FIGURE 1.3 A simple example of a personal computer configuration.
1.2 Why Use Configuration Technologies?
A short answer to this question is that configuration technologies significantly reduce the development and maintenance costs of key functionalities needed for the implementation of the mass customization paradigm. These functionalities encompass the efficient development and maintenance of constraint sets (configuration knowledge bases), the development and maintenance of configurator user interfaces, and the integration of configurators into existing software environments such as ERP (Enterprise Resource Planning) systems and systems supporting product data management (PDM). For a more detailed discussion of the commercial benefits of configuration technologies, refer to Chapter 4 of this book.
Persons involved in a configurator project (stakeholders). Persons responsible for the development of a configurator application (or parts of it) are denoted as knowledge engineers. Knowledge engineers have deep knowledge about configuration technologies and cooperate closely with domain experts who are the major providers of technical (product engineers), marketing, and sales knowledge (experts from marketing and sales). Knowledge acquisition is the process of transforming product domain knowledge into the formal representation of a configuration knowledge base (configuration model). In order to develop and maintain a configuration knowledge base that really reflects the real-world product domain, a number of communication iterations between domain experts and knowledge engineers are necessary. This can result in a communication overhead, which is also well known as the knowledge acquisition bottleneck. The third group of stakeholders involved in a configuration project are end users who are applying the configurator in the context of real-world business processes such as technical or sales configuration.
1.3 Why Read This Book?
Configuration is one of the most successfully applied technologies of Artificial Intelligence (AI). It is applied in many different product and service domains such as automotive, telecommunication, electronic equipment, elevators, railways, and financial services. Major reasons for reading this book are the following. (1) For industry representatives not familiar with configuration technologies this book provides a detailed introduction into basic configuration technologies and includes a set of business cases that show successfully deployed configuration environments as well as cases of ongoing deployments. We want to point out that this book is not intended to serve as an introduction to a specific configuration system; however, we provide an overview of technologies used in commercial configuration environments. (2) For industry representatives who already have expertise in the application of configuration technologies this book includes a discussion of new technologies and approaches currently not integrated in configuration environments. To mention examples in this context, we show how recommendation technologies can be applied to improve the interaction with configuration systems, the impact that theories of human decision making have on the way customers will interact with configurator interfaces, and how such systems can be tested have on the basis of an integrated approach to consistency-based knowledge base testing and (automated) debugging. (3) For representatives from industry and academia interested in teaching configuration technologies, we provide throughout the whole book working examples that are related to the product domain of personal computer configuration. We selected this domain due to the fact that it is well known and often used as a reference example. In addition, we provide a set of slides that can be used freely for courses on the topic of configuration systems.1 (4) For researchers interested in configuration systems we provide an overview of basic technologies as well as an introduction to advanced topics that finally lead to a discussion of issues for future research. A more in-depth overview of the contents of this book including recommendations for which parts are useful for which segments of readers can be found in Chapter 5.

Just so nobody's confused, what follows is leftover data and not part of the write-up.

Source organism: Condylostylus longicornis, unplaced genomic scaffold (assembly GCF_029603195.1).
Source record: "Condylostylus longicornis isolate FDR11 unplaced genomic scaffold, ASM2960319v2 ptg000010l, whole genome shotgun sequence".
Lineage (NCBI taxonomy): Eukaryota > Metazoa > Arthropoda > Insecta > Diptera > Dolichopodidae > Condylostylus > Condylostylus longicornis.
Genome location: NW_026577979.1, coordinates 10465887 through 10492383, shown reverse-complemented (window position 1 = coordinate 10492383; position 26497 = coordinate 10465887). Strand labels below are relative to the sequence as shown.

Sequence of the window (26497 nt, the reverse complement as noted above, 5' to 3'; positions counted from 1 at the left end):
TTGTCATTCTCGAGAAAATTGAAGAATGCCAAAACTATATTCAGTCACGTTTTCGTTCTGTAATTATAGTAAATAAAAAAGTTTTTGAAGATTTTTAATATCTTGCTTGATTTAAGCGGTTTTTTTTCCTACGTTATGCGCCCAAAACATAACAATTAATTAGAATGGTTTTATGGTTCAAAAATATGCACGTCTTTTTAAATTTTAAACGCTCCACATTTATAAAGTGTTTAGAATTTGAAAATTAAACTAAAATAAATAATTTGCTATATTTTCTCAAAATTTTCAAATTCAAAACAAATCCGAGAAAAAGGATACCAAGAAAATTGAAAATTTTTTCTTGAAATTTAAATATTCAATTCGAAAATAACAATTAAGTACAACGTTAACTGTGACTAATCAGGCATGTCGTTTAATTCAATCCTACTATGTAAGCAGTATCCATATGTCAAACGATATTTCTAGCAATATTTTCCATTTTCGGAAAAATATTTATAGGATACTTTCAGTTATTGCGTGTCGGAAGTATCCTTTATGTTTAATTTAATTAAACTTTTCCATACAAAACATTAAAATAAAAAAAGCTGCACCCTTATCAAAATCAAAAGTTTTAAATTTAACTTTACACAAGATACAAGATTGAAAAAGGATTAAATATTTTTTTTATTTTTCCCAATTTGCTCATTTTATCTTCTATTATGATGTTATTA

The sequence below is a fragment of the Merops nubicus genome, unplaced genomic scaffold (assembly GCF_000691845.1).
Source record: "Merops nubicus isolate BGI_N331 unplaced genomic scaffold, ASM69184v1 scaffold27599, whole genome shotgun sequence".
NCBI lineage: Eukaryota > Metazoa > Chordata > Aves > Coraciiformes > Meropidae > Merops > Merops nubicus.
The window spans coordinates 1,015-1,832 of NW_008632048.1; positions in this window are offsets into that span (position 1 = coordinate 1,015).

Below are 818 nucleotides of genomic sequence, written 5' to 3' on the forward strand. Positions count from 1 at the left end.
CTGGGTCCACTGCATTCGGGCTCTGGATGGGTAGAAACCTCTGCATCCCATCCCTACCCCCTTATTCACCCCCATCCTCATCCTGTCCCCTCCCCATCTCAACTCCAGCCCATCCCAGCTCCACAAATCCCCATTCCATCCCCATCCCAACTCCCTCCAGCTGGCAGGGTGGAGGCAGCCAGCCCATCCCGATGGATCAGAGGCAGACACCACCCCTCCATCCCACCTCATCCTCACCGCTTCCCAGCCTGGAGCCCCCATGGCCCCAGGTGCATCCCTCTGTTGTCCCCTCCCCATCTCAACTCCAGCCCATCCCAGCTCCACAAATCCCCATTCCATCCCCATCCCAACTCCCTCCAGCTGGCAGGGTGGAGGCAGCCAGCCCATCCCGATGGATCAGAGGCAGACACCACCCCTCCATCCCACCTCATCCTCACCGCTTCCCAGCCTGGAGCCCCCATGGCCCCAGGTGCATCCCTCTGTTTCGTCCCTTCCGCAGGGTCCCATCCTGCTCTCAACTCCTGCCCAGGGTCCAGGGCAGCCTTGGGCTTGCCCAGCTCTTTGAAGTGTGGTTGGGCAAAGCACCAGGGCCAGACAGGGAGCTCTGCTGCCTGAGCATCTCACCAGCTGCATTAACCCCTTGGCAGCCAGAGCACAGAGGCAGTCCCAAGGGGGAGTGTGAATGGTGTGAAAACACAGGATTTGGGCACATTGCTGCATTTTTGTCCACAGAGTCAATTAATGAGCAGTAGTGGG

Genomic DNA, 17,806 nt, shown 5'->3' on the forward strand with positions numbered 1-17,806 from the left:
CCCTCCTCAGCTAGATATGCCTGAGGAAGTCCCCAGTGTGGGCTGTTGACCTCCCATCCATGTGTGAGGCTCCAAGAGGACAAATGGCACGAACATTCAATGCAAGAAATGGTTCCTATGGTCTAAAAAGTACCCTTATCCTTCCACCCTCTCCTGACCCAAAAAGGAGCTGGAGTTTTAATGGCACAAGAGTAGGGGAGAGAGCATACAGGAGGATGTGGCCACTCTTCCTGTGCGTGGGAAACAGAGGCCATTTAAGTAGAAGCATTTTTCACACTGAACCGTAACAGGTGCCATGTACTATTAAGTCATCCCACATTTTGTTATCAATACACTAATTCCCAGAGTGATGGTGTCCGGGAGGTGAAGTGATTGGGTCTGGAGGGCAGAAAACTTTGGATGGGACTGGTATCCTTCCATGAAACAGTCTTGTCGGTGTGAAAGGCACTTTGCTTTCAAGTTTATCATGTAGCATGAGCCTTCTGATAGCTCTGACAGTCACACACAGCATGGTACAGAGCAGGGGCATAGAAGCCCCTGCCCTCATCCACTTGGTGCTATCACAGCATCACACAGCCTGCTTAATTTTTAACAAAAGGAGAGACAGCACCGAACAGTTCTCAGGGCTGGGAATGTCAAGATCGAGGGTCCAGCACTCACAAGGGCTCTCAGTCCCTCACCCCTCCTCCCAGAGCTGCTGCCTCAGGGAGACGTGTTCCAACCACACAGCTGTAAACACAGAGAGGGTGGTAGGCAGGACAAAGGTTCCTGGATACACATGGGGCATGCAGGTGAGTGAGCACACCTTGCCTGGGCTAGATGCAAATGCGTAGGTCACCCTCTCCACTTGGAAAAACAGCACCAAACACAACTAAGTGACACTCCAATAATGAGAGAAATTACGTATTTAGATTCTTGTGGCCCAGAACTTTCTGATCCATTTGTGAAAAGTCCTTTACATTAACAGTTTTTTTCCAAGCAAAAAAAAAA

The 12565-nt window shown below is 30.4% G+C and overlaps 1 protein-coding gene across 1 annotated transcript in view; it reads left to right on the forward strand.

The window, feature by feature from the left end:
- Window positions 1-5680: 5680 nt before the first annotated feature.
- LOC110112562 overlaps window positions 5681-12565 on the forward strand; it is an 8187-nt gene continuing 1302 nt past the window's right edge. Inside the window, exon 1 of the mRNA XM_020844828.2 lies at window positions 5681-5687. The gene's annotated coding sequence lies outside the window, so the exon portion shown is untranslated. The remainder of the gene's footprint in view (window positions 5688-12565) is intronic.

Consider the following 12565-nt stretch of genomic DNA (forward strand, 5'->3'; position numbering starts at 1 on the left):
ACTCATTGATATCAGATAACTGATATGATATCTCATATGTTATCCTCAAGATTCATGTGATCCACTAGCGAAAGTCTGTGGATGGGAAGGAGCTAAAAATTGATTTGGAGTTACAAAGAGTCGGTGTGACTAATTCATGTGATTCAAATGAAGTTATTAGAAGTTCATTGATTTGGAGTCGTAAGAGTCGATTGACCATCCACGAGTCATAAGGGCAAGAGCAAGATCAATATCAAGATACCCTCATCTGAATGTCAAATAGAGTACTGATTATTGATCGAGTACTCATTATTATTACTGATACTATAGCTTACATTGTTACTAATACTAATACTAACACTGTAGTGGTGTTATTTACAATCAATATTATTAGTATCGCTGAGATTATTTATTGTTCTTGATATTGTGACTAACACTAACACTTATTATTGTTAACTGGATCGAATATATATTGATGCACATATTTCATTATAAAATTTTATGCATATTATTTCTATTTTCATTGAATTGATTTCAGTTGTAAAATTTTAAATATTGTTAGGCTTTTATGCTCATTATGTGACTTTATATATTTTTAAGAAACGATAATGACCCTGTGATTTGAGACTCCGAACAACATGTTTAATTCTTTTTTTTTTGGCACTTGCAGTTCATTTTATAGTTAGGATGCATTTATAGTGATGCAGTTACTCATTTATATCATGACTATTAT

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2. Falkner A, Felfernig A, Haag A. Recommendation Technologies for Configurable Products. AI Magazine. 2011;32(3):99–108.
3. Mittal S, Frayman F. Towards a generic model of configuration tasks. In: 1989:1395–1401. 11th International Joint Conference on Artificial Intelligence (IJCAI-89), Detroit, Michigan, USA. vol. 2.
4. Pine BJ. Mass Customization: The New Frontier in Business Competition. Harvard Business School Press 1999.
5. Sabin D, Weigel R. Product configuration frameworks – a survey. IEEE Intelligent Systems. 1998;13(4):42–49.